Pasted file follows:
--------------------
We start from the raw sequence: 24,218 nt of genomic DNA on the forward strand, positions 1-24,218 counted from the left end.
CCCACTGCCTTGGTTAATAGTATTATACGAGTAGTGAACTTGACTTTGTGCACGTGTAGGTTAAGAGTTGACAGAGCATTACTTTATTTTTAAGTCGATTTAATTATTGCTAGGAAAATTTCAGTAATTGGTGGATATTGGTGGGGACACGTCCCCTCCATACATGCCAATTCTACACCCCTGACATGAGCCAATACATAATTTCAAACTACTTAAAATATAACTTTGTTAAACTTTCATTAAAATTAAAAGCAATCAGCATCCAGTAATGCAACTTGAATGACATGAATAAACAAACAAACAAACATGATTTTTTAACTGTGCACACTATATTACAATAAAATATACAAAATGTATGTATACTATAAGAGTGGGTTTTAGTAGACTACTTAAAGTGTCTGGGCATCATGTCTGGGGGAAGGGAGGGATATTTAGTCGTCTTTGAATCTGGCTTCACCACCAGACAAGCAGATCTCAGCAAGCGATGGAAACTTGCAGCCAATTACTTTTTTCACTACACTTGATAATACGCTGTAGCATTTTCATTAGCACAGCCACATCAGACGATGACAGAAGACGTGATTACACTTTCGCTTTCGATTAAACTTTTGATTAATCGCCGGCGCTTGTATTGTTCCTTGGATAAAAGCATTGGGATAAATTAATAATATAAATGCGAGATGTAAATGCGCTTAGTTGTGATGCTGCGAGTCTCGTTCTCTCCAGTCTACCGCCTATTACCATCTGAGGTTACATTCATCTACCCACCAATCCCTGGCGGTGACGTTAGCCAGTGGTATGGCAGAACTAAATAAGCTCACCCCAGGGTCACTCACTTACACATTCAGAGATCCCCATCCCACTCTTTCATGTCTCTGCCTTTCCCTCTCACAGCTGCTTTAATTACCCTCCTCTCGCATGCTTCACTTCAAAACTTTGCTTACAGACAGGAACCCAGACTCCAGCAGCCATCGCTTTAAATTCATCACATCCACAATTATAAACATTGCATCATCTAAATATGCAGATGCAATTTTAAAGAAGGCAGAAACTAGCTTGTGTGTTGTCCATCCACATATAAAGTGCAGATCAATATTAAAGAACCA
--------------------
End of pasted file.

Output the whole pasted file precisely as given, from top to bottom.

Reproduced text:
We start from the raw sequence: 24,218 nt of genomic DNA on the forward strand, positions 1-24,218 counted from the left end.
CCCACTGCCTTGGTTAATAGTATTATACGAGTAGTGAACTTGACTTTGTGCACGTGTAGGTTAAGAGTTGACAGAGCATTACTTTATTTTTAAGTCGATTTAATTATTGCTAGGAAAATTTCAGTAATTGGTGGATATTGGTGGGGACACGTCCCCTCCATACATGCCAATTCTACACCCCTGACATGAGCCAATACATAATTTCAAACTACTTAAAATATAACTTTGTTAAACTTTCATTAAAATTAAAAGCAATCAGCATCCAGTAATGCAACTTGAATGACATGAATAAACAAACAAACAAACATGATTTTTTAACTGTGCACACTATATTACAATAAAATATACAAAATGTATGTATACTATAAGAGTGGGTTTTAGTAGACTACTTAAAGTGTCTGGGCATCATGTCTGGGGGAAGGGAGGGATATTTAGTCGTCTTTGAATCTGGCTTCACCACCAGACAAGCAGATCTCAGCAAGCGATGGAAACTTGCAGCCAATTACTTTTTTCACTACACTTGATAATACGCTGTAGCATTTTCATTAGCACAGCCACATCAGACGATGACAGAAGACGTGATTACACTTTCGCTTTCGATTAAACTTTTGATTAATCGCCGGCGCTTGTATTGTTCCTTGGATAAAAGCATTGGGATAAATTAATAATATAAATGCGAGATGTAAATGCGCTTAGTTGTGATGCTGCGAGTCTCGTTCTCTCCAGTCTACCGCCTATTACCATCTGAGGTTACATTCATCTACCCACCAATCCCTGGCGGTGACGTTAGCCAGTGGTATGGCAGAACTAAATAAGCTCACCCCAGGGTCACTCACTTACACATTCAGAGATCCCCATCCCACTCTTTCATGTCTCTGCCTTTCCCTCTCACAGCTGCTTTAATTACCCTCCTCTCGCATGCTTCACTTCAAAACTTTGCTTACAGACAGGAACCCAGACTCCAGCAGCCATCGCTTTAAATTCATCACATCCACAATTATAAACATTGCATCATCTAAATATGCAGATGCAATTTTAAAGAAGGCAGAAACTAGCTTGTGTGTTGTCCATCCACATATAAAGTGCAGATCAATATTAAAGAACCA